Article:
Infolets has a smart comment system that shows you all the posts by a contributor. Yet, the only place where I saw it on their site was while previewing my own comment. It relies on their search engine. Metafilter has it too, I’d like to see it elsewhere, if only to keep track of my own posts. Deja did it for Usenet, now how do you build a unique data perspective on people, when comments are spread around dozens of web forums? You might want to avoid such an easy way to expose everything you said though!
2016 necro-update: for a while FriendFeed did this, then Facebook bought them in 2009 and eventually killed them in 2015. A bunch of social media aggregators came and went in past years, but did anyone really gain real traction? What if I don’t want to move to Medium or LinkedIn? It’s hard not to give up on the open, independent web at this point. This June 2016 article from the Atlantic about Evan Williams is very relevant:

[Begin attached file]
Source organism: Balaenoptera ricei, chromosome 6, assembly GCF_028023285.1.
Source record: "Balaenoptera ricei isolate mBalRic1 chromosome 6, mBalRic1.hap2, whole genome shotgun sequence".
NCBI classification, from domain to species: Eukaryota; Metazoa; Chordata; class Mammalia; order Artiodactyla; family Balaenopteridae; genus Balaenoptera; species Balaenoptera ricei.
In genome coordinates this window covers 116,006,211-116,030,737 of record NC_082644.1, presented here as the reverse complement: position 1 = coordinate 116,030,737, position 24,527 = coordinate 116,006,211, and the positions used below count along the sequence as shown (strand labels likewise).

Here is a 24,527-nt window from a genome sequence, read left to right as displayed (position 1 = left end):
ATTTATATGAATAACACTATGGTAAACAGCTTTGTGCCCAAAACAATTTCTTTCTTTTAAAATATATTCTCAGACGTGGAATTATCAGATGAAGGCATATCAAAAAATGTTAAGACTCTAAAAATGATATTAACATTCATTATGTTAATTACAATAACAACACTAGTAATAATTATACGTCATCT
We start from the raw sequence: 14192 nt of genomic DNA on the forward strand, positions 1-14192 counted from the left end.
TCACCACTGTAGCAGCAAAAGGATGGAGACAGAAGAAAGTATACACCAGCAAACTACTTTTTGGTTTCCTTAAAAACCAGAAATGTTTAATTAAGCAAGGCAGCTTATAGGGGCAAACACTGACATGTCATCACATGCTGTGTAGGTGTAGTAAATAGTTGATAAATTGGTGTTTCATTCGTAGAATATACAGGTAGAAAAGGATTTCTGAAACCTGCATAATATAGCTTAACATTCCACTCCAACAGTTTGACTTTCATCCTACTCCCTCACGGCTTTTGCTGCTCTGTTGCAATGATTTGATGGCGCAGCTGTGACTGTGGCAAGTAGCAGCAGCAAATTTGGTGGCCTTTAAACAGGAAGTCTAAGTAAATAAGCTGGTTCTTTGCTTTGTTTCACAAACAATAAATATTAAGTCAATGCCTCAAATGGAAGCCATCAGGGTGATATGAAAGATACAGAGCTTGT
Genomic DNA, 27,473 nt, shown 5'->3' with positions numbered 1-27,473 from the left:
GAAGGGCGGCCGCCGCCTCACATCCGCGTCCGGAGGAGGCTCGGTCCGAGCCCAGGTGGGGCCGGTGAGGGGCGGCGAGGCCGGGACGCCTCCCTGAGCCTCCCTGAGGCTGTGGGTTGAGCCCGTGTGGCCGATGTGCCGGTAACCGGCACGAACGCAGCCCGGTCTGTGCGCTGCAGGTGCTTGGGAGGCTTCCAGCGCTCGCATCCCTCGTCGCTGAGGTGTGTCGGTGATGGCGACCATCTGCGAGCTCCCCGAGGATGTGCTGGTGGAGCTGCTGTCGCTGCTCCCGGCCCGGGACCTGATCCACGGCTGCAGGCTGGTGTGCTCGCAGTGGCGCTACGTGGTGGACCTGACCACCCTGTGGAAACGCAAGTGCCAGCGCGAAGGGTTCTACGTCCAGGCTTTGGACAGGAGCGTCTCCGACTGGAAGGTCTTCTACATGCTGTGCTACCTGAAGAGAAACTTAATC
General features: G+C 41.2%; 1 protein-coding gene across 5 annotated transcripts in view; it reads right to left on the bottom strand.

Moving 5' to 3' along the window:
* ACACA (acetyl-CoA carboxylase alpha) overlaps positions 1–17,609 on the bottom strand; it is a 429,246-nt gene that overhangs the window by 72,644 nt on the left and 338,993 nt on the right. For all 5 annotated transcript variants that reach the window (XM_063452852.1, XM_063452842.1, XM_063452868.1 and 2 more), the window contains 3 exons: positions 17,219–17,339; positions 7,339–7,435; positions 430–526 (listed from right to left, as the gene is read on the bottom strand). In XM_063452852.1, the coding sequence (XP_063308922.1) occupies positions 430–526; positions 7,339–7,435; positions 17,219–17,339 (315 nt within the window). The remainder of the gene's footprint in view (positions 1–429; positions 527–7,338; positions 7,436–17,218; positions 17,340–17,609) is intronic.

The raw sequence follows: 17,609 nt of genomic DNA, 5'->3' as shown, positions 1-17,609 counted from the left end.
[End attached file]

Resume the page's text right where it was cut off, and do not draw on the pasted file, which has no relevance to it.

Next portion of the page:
“The open web’s terminal illness is not a story that he alone is telling. It is the common wisdom of the moment, espoused by Times columnists and longtime tech bloggers. The developers who wrote Drupal and WordPress, two important pieces of blogging software, both recently expressed anxiety over the open web’s future. Since so many of these social networks are operated by algorithms, whose machinations are proprietary knowledge, they worry that people are losing any control over what they see when they log on. The once-polyphonic blogosphere, they say, will turn into the web of mass-manufactured schlock.”
See also Anil Dash’s lost infrastructure of social media:
More than a decade ago, the earliest era of blogging provided a set of separate but related technologies that helped the nascent form thrive. Today, most have faded away and been forgotten, but new incarnations of these features could still be valuable.